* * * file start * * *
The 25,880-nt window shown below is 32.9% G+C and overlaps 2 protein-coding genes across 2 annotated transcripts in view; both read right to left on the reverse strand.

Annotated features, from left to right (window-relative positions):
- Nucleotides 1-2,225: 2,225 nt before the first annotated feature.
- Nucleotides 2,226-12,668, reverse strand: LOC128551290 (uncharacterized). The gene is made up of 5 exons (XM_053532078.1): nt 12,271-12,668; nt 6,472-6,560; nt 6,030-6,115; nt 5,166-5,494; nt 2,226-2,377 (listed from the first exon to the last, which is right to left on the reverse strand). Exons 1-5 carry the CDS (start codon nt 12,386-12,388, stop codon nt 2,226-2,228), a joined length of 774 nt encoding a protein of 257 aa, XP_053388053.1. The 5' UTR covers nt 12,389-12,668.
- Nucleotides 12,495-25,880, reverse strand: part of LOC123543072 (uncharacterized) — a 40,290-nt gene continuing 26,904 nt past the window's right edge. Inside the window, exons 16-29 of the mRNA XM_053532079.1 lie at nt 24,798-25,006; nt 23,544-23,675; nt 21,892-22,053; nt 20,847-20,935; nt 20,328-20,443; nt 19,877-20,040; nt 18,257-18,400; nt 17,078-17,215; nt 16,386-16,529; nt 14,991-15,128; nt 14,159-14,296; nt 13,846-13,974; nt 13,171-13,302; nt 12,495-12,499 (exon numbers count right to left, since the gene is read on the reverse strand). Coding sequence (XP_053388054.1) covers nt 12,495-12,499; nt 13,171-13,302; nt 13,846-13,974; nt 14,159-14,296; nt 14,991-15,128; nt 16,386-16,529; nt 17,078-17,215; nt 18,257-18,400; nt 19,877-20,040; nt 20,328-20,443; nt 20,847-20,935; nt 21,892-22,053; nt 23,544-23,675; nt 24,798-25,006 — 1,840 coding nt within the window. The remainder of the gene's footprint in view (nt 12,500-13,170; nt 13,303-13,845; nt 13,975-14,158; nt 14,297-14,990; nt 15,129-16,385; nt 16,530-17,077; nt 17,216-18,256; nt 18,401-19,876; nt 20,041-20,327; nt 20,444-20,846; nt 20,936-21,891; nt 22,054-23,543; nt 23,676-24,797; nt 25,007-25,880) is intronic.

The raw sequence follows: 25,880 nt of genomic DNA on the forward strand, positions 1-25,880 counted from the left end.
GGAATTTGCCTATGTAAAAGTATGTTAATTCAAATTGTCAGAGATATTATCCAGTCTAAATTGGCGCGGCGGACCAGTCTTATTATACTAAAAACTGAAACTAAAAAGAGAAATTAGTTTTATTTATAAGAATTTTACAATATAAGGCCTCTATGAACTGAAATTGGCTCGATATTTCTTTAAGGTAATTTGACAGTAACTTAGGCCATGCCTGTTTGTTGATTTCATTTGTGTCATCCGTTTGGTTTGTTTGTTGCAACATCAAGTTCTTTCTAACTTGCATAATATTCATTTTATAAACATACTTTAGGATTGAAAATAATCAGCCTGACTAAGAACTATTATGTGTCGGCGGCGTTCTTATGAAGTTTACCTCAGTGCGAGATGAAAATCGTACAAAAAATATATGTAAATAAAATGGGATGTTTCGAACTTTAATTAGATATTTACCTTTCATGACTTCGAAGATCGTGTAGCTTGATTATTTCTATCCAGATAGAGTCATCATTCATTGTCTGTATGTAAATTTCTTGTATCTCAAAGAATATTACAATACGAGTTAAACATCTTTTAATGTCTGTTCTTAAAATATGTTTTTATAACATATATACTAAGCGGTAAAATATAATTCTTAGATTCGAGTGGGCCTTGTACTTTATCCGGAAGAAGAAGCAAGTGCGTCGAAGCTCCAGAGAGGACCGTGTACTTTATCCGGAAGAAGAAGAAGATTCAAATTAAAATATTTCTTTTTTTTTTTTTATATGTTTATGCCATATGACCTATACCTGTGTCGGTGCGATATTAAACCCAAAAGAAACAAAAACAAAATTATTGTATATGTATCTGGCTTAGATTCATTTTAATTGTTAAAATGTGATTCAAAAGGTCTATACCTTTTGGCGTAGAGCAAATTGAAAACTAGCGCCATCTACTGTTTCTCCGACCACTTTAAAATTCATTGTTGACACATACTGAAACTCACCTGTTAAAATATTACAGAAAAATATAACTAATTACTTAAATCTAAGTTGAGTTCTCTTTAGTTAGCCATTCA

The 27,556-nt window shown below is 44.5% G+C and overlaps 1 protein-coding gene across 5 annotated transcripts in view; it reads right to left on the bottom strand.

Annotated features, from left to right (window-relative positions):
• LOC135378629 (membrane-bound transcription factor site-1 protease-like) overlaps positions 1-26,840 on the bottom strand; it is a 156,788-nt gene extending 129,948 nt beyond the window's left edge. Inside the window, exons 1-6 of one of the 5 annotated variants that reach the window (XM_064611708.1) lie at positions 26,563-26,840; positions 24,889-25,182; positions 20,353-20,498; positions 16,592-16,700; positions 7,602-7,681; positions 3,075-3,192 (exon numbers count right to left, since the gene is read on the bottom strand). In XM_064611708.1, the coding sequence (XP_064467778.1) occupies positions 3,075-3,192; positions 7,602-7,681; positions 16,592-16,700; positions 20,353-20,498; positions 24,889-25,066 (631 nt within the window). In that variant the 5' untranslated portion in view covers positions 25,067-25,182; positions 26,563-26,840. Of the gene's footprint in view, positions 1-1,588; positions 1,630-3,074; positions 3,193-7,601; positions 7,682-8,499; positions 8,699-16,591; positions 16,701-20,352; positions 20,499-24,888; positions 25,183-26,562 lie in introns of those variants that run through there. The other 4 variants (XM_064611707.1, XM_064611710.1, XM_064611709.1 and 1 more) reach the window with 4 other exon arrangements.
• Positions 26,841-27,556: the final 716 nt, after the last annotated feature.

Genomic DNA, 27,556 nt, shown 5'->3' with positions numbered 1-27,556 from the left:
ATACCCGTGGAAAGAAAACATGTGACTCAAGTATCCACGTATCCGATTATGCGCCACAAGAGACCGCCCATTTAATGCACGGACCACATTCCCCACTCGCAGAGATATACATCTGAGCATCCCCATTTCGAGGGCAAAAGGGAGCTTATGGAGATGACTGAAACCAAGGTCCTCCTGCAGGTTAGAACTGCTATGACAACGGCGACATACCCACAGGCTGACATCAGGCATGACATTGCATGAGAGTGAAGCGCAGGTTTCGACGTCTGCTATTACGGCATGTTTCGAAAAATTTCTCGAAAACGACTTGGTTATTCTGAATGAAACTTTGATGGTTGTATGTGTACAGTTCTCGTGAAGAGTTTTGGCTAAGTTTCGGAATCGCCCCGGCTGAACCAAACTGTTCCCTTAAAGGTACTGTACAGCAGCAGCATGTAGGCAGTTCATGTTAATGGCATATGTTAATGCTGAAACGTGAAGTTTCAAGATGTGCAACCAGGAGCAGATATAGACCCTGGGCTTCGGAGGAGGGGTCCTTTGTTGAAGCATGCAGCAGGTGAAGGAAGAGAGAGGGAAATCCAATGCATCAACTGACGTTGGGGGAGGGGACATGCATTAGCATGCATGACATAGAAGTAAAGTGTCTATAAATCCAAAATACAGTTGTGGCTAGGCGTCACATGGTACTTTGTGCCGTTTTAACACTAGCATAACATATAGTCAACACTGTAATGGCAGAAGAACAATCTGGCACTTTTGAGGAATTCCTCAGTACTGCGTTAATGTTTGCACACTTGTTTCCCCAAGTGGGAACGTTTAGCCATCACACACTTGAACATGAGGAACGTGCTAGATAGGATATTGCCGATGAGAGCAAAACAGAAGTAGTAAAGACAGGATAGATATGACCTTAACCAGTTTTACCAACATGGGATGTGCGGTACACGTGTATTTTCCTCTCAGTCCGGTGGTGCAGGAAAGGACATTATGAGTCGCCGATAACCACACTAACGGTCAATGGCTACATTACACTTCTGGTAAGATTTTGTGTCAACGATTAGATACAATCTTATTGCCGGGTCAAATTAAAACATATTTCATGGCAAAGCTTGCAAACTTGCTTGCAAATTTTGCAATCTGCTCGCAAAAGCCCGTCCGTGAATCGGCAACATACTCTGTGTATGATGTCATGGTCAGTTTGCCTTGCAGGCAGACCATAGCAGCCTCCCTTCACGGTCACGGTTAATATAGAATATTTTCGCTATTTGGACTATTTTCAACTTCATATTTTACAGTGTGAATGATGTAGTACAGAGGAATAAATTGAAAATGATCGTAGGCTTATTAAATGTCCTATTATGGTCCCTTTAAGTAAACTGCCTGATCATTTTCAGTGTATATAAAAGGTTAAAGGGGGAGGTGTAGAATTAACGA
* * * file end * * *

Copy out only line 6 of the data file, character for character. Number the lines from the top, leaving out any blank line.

The raw sequence follows: 25,880 nt of genomic DNA on the forward strand, positions 1-25,880 counted from the left end.